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What The Fight In Israel Is All About

Discussion in '2003 Archive' started by Caretaker, Jun 10, 2003.

  1. Caretaker

    Caretaker <img src= /drew.gif>

    May 20, 2002
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    What the Fight in Israel Is All About

    by Max Singer

    The fight between Jews and Arabs over Israel and Palestine goes back to 1922. The Romans had given Palestine its name when they conquered it from the Jews nearly 2,000 years earlier. After the Romans were thrown out Palestine was part of one Arab or other Moslem empire after another since the 7th century. Finally, in the 400 years before it became available in 1922, Palestine had been a small part of the Turkish Ottoman Empire. But in World War I the British and French defeated Germany and the Ottoman Empire and stripped them of their colonies. Thus the League of Nations had to decide what nations should become sovereign in Palestine and the rest of the vast lands lost by the Turks. The League awarded more than 90% of these lands to Arab states, with Britain and France as temporary trustees.

    But there were two claimants to sparsely populated Palestine. The Arab countries insisted that since it had been ruled by Moslems for more than a millennium, and since its small population of less than a million inhabitants were mostly Arabs, Palestine should become part of an Arab country, presumably Syria. The British government, following the policy it had announced 5 years earlier in the Balfour Declaration, urged that Palestine be set aside as the site for a homeland for the Jewish people. They argued that Jewish kingdoms had ruled various parts of Palestine for over a thousand years and that the land and especially Jerusalem the ancient Jewish capital were central to the Jewish religion. Furthermore they pointed out that the Jewish people had been praying to return to the land for nearly 2,000 years, and that throughout those millennia there were always Jews living in the land and returning to the land. They added that while the Arabs had a number of countries, with millions of square miles, the Jews suffered from having no homeland at all. Also the small numbers of Jews who had come to Palestine in previous decades had begun to build up the country – attracting many Arabs from neighboring countries – and that the Jews could be expected to provide economic development and a lawful society which would help the development of the whole region.

    At the time no one suggested turning the land – which had never been a separate country -- over to the Arabs who lived there, who were not thought of as a separate people. The inhabitants thought of themselves as Moslems, or in a few cases as Christians, and as Arabs. They had loyalties to family and clan, but not to the region of Palestine which had been divided into various Ottoman districts, in none of which had Jerusalem been the capital.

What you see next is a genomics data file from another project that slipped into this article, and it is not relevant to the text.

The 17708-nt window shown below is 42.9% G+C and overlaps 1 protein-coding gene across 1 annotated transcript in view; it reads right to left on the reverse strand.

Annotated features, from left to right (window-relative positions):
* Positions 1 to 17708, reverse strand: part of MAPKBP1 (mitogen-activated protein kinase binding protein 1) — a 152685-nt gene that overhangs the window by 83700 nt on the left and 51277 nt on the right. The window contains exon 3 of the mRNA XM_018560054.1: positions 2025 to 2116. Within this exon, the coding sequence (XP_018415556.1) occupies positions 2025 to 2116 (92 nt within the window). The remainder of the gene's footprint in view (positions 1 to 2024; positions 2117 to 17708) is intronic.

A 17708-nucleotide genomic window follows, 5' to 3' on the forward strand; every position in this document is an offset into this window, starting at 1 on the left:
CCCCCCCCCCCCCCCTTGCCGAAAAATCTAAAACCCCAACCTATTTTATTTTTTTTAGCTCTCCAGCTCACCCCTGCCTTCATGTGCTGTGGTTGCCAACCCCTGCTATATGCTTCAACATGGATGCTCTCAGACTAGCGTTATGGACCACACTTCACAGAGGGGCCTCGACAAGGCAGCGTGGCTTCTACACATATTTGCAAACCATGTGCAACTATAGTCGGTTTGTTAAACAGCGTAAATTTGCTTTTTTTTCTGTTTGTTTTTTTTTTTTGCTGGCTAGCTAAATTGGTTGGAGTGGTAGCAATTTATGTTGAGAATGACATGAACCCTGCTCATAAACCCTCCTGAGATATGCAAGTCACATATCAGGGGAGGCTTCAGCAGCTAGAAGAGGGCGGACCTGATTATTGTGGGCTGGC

In fact there has never been any “Palestinian land” anywhere because there has never been a Palestinian country. But a majority of the people of the Kingdom of Jordan, which had been created out of the Eastern part of Mandatory Palestine, are Palestinians. While Arabs – that is native Arabic-speakers who consider themselves part of Arab history – had been a majority in Palestine for hundreds of years before it became part of the Ottoman Empire, Palestine had never been a separate Arab country; it had always been an unseparated part of other countries or empires. Except for Egypt, the idea of separate Arab countries – or nationalities – distinct from Islam or Arab – is less than two centuries old. Palestine had been an “Arab land” only in the sense of being part of various Arab empires, just as it had been part of Egyptian or Persian or Greek empires before. But no Arab government had paid much attention to Palestine or to Jerusalem. And no government that had ever been sovereign in Palestine since the Jewish kingdoms now claims the land.


    A Servant of Christ,
  2. LadyEagle

    LadyEagle <b>Moderator</b> <img src =/israel.gif>

    Feb 7, 2002
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    Thanks, Drew! [​IMG]
  3. KenH

    KenH Active Member

    May 18, 2002
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    That is all irrelevant. There is a problem there that needs fixing for the sake of the children on both sides of this issue. They have seen so much misery, suffering, heartache, and brutality in their young lives. [​IMG] I wish for them peace, not war. I fully support the effort by the Bush administration to help bring this about. And I hope for the defeat of those on both sides that wish to see this peace effort derailed - may their numbers dwindle in the years ahead. I humbly ask for God to make it so.
  4. Ben W

    Ben W Active Member
    Site Supporter

    Sep 16, 2002
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    i agree. people on both sides are just like you and I. Nobody should have to live under the threat of terrorism. I hope that all Christians will be praying for peace. Not just here, but for our whole world. We need not be defeatist in prayer, remember we have the faith that can move mountains.